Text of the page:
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Using mechanical-assist devices to reduce musculoskeletal injuries.
Bobick TG; Unger RL
Appl Ind Hyg 1989 Aug; 4(9):F22-F23
Devices designed by the Bureau of Mines for the purpose of offering mechanical assistance to the miner and reducing the frequency and severity of musculoskeletal injuries from handling heavy items were described. These devices included the machine mounted swivel crane, a mine jack, and a beam raising vehicle. The mount for the crane could be attached at a variety of locations on any underground machine, thereby providing access to all machine components. Design features included a load capacity of 500 pounds, boom height from 24 to 68 inches, arm radius from 24 to 48 inches, light weight, no tools needed for assembly, and able to be fabricated in a typical mine shop. The mine jack used a standard automotive type hydraulic floor jack to provide the lift mechanism. The jack traveled along the frame of the device by means of a sump drive mechanism, permitting forward and backward movement of the heavy components during removal and installation. Oversized tires increased its stability. The beam raising vehicle assisted in installing I-beams with weights of 400 to 600 pounds, sections of rail or heavy wooden beams in haulageways needing extensive roof support. Tests of these three devices showed they were well received by the workers.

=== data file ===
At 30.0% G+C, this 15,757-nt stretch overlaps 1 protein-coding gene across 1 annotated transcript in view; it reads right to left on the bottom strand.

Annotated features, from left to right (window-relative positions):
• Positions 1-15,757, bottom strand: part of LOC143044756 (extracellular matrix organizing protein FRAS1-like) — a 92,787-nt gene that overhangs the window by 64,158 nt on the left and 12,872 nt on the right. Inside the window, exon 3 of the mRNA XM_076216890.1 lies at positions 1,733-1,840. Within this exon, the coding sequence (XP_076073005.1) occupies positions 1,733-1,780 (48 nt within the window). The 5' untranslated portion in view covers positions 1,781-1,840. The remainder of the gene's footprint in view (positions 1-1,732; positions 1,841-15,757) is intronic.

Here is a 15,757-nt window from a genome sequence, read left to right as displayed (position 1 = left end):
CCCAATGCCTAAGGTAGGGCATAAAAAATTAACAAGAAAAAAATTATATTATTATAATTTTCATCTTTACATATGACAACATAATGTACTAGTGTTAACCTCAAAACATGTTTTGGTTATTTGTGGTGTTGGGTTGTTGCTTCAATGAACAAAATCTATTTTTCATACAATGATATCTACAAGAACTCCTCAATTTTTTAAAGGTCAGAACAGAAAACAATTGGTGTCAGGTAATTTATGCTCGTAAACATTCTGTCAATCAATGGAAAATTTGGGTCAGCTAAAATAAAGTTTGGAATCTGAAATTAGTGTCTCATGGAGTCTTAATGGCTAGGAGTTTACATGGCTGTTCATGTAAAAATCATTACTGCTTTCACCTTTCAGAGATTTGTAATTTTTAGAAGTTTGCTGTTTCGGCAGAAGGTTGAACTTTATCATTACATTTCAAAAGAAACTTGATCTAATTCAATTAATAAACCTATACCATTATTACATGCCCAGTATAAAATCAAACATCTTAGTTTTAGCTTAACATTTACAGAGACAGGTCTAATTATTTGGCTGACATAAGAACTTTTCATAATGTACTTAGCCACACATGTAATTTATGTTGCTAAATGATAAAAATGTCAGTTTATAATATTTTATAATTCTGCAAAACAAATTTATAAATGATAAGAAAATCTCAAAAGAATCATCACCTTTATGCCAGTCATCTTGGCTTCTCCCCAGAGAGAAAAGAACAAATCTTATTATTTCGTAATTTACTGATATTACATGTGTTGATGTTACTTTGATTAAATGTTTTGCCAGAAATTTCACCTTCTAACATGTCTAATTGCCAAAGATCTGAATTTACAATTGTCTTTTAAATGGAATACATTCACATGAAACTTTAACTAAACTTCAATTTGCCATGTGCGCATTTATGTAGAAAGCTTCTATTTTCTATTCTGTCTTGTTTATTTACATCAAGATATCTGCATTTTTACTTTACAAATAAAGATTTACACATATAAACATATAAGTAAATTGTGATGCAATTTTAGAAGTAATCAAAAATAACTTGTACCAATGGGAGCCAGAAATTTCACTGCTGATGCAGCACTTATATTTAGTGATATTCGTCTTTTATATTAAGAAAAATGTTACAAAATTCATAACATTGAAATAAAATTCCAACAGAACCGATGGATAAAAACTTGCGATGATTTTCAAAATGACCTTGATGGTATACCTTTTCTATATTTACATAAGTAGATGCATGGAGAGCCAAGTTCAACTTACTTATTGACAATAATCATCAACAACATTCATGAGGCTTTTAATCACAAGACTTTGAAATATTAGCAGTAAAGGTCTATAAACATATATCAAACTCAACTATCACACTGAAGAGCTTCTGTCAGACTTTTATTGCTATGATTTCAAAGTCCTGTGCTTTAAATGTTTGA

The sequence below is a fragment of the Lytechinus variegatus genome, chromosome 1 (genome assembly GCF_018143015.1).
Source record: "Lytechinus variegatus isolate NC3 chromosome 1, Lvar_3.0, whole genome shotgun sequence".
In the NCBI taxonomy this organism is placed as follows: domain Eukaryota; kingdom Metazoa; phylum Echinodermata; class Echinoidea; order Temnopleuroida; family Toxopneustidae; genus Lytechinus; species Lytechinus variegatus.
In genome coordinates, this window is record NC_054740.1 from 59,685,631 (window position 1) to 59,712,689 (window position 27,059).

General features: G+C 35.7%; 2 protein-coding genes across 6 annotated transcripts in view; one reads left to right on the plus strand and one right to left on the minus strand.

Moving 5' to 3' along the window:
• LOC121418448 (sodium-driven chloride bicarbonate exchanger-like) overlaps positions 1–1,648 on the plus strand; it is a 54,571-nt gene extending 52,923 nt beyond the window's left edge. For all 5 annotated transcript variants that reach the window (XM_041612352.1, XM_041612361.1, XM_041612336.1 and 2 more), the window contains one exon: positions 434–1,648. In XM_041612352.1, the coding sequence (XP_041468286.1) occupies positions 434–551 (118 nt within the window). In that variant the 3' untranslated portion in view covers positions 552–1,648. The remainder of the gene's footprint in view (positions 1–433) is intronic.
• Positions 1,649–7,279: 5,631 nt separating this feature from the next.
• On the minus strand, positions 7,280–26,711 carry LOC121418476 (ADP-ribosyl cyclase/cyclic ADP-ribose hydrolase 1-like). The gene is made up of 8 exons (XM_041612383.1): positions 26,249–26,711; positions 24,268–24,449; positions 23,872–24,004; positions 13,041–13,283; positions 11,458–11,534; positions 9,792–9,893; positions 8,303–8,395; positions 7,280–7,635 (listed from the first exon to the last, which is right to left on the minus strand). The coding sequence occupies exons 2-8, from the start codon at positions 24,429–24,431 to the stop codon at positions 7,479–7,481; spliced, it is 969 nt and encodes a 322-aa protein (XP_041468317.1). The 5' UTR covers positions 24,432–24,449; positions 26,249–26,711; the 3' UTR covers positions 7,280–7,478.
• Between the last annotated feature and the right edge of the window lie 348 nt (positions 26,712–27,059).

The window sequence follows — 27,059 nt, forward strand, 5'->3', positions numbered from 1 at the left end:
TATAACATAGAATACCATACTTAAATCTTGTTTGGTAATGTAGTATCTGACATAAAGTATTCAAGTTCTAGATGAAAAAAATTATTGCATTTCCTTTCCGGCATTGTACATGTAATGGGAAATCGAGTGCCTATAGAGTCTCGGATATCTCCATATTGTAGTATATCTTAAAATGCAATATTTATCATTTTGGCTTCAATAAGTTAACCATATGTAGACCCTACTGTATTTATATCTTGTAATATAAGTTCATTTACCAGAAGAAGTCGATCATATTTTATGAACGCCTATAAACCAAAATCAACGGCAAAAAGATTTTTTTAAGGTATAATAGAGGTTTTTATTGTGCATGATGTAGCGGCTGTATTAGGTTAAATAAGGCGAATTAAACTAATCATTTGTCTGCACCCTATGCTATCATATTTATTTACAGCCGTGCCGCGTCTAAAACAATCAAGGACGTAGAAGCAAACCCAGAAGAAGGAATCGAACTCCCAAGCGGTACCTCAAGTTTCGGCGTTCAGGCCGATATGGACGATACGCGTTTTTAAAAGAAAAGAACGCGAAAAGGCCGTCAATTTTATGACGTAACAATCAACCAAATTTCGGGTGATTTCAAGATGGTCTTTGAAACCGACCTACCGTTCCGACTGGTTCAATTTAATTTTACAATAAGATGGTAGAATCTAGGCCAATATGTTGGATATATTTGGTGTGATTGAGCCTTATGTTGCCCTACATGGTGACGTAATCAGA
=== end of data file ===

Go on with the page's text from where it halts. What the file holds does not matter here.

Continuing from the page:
NIOSH-Author; Mining-industry; Safety-research; Work-practices; Mining-equipment; Underground-mining; Materials-handling-equipment
Issue of Publication
Applied Industrial Hygiene
Page last reviewed: September 2, 2020
Content source: National Institute for Occupational Safety and Health Education and Information Division